In addition, the gains from trade looked quite small since there has been so much lowering of tariffs over the past 60 years. That is, except in the U.S. case of the high 25% tariff for light trucks and SUVs that is directly aimed against Japanese companies. That wouldn't be lowered until 2030.

Scott Sumner writes:

Todd, There are also lots of non-tariff barriers. Trade experts view this as a good deal, despite the IP additions (which I agree are counterproductive.) I'm not sure Wikileaks is as reliable as specialists in international trade.

Countries like Vietnam would have greatly benefited from TPP, particularly if it included the US.

Todd Kreider writes:

Scott, I realize some non-tariff barriers would be eliminated as well, but even including that the TPP wouldn't be that large of a benefit since much of those have also already been eliminated.

I agree that Vietnam would benefit the most but other agreements will get them there anyway. Overall, it looked like a net gain of "zero to very little" or the U.S. but a major gain for Hollywood with ridiculously long copyright protection and the pharmaceutical industry with long (but maybe reasonable) patent protection.

As far as I know, Weakileaks was where information about TPP was, well, leaked. I don't recall specialists in international trade, by which I assume you mean PhD economists who focus on trade, had access to information. But Wikileaks showed that based on page number of the over 1,000 page document only 20% focused on traded foods and services while 80% detailed IP changes.


Todd Kreider writes:

Typo: I meant "traded goods and services"

(No problem with entering "weakileaks" as something subliminal must have been going on when I typed that... )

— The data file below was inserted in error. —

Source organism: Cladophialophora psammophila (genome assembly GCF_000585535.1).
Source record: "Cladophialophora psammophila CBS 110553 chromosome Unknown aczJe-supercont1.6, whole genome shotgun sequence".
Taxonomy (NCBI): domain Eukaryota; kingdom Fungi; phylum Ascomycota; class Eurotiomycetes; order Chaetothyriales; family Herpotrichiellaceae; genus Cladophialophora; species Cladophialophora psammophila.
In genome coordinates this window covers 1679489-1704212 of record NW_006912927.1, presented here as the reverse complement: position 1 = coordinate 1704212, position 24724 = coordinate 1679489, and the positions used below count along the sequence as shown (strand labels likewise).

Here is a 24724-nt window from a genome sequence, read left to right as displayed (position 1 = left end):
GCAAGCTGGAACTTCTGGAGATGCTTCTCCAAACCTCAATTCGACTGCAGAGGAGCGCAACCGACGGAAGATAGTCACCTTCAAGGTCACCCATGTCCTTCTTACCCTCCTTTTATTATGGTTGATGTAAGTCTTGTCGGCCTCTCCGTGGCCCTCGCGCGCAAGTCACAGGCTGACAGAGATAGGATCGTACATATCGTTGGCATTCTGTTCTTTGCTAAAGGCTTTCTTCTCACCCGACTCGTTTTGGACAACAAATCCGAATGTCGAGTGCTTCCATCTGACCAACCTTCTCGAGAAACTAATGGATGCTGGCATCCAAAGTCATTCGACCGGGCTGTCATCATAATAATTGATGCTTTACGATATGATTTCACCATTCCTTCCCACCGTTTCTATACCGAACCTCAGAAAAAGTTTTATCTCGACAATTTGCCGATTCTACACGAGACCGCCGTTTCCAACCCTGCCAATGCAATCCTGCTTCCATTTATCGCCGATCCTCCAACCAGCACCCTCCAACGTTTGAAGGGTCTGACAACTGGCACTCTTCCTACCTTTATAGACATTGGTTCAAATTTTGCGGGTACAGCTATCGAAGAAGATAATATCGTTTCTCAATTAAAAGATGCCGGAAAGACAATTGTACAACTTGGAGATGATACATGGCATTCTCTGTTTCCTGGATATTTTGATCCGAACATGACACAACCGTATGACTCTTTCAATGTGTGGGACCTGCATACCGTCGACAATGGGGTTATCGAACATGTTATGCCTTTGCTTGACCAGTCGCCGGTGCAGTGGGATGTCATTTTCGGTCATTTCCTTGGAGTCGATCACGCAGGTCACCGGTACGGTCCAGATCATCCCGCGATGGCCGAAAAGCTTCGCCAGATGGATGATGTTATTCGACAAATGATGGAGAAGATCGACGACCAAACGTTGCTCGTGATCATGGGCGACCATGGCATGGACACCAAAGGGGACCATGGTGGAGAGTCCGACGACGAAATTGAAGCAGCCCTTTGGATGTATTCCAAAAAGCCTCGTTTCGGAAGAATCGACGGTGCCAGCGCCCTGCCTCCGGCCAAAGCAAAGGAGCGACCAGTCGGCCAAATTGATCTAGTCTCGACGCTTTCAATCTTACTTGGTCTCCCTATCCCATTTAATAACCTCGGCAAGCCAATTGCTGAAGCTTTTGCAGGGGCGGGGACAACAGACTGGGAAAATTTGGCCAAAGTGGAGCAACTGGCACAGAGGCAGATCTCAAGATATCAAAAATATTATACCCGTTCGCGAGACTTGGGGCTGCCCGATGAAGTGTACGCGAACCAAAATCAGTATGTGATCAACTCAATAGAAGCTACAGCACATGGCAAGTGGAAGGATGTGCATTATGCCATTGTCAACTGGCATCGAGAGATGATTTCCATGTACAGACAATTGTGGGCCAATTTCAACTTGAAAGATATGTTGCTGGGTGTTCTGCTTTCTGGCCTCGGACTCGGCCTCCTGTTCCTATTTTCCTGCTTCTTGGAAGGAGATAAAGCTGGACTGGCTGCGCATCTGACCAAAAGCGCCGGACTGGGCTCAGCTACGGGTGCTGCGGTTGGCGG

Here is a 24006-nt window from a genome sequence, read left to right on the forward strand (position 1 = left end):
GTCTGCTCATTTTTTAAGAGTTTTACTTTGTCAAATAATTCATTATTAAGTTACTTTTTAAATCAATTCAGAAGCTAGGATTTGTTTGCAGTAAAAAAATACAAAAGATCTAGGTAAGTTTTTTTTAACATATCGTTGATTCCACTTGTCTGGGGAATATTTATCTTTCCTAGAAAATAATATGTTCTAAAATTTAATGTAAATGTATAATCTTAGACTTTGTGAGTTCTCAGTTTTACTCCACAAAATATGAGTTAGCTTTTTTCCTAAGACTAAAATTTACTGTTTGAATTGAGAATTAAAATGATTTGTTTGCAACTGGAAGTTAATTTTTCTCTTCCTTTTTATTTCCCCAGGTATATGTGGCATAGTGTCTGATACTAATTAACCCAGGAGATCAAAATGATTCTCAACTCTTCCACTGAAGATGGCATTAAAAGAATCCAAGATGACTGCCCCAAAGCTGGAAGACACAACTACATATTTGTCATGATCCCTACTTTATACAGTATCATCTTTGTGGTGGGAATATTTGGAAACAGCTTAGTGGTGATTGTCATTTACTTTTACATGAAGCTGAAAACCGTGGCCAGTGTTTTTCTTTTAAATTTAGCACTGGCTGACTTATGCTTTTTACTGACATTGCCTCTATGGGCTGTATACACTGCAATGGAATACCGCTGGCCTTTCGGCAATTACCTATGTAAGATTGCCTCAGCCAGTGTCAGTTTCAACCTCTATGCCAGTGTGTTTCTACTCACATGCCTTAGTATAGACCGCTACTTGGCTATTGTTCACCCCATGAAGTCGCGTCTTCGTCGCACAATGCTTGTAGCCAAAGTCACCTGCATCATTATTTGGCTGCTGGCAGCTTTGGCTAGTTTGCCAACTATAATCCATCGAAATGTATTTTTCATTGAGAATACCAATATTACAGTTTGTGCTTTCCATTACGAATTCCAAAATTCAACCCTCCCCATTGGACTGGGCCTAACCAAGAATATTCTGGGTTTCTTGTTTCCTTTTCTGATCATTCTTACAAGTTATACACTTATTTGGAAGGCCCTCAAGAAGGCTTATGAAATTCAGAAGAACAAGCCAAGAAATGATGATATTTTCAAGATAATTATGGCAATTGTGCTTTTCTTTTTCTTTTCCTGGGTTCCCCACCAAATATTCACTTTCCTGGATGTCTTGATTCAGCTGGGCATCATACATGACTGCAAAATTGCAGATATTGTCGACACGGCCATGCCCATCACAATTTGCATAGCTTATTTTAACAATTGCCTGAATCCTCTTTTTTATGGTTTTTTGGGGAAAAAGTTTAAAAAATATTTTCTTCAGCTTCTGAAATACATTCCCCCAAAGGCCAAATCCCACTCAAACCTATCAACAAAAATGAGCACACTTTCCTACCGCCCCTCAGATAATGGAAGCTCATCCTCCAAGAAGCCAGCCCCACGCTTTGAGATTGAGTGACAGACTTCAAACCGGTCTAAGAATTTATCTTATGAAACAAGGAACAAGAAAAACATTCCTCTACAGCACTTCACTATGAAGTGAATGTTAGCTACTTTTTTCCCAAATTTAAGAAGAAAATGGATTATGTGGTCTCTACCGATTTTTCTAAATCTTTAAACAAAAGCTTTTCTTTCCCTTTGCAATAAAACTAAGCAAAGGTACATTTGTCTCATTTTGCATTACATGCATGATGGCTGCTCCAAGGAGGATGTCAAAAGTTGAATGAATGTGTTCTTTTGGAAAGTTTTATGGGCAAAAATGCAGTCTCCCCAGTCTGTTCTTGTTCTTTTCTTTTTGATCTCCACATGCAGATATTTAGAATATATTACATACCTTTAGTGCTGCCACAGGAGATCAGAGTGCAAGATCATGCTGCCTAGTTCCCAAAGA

CS writes:

Some unfavorable outcomes could arise as a result of the United States joining the TPP. The TPP could increase intellectual monopolies around the world due to U.S. intellectual property laws. IP laws could be used as a tool to suppress innovation of competing parties, thus decreasing competition, capital growth, and economic growth.

Alec Fahrin writes:

I would add that although these negotiations are keeping "globalization" (whatever that means) alive, they are by no means concluded.

Malaysia and Vietnam have now expressed misgivings about TPP in its current state. Some members want to remove the US provision, which will make the US rejoining impossible. Abe and the reformist faction of the LDP just lost in Tokyo, badly, and their political capital over the hardline farm interests has weakened.
Likewise, the proposed Japan-EU FTA appears to be rather minor. It is weaker than TPP. Many of the non-tariff barriers will continue untouched.

I am not expecting the TPP- to be concluded for a number of years, if ever. The US was the key to the TPP, and now the agreement has lost 70% of its GDP. The Japan-EU FTA is more likely to happen, but will not be very important. Japan and the EU already have extensive low-tariff trade between each other.

Ari writes:

The TPP is just intellectual monopoly trade, Ask Alex Tabarrok about it.